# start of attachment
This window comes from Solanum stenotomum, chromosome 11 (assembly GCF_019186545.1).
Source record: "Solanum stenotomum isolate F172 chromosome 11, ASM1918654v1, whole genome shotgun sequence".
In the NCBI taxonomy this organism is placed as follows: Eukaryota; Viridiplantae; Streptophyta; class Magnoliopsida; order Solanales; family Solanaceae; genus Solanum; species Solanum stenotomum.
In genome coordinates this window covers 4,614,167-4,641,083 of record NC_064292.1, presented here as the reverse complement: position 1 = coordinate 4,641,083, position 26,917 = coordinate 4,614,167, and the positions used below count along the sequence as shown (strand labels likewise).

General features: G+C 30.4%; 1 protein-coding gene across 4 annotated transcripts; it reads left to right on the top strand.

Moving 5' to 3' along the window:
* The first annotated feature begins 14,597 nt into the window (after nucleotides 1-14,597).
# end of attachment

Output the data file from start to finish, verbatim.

This window comes from Solanum stenotomum, chromosome 11 (assembly GCF_019186545.1).
Source record: "Solanum stenotomum isolate F172 chromosome 11, ASM1918654v1, whole genome shotgun sequence".
In the NCBI taxonomy this organism is placed as follows: Eukaryota; Viridiplantae; Streptophyta; class Magnoliopsida; order Solanales; family Solanaceae; genus Solanum; species Solanum stenotomum.
In genome coordinates this window covers 4,614,167-4,641,083 of record NC_064292.1, presented here as the reverse complement: position 1 = coordinate 4,641,083, position 26,917 = coordinate 4,614,167, and the positions used below count along the sequence as shown (strand labels likewise).

General features: G+C 30.4%; 1 protein-coding gene across 4 annotated transcripts; it reads left to right on the top strand.

Moving 5' to 3' along the window:
* The first annotated feature begins 14,597 nt into the window (after nucleotides 1-14,597).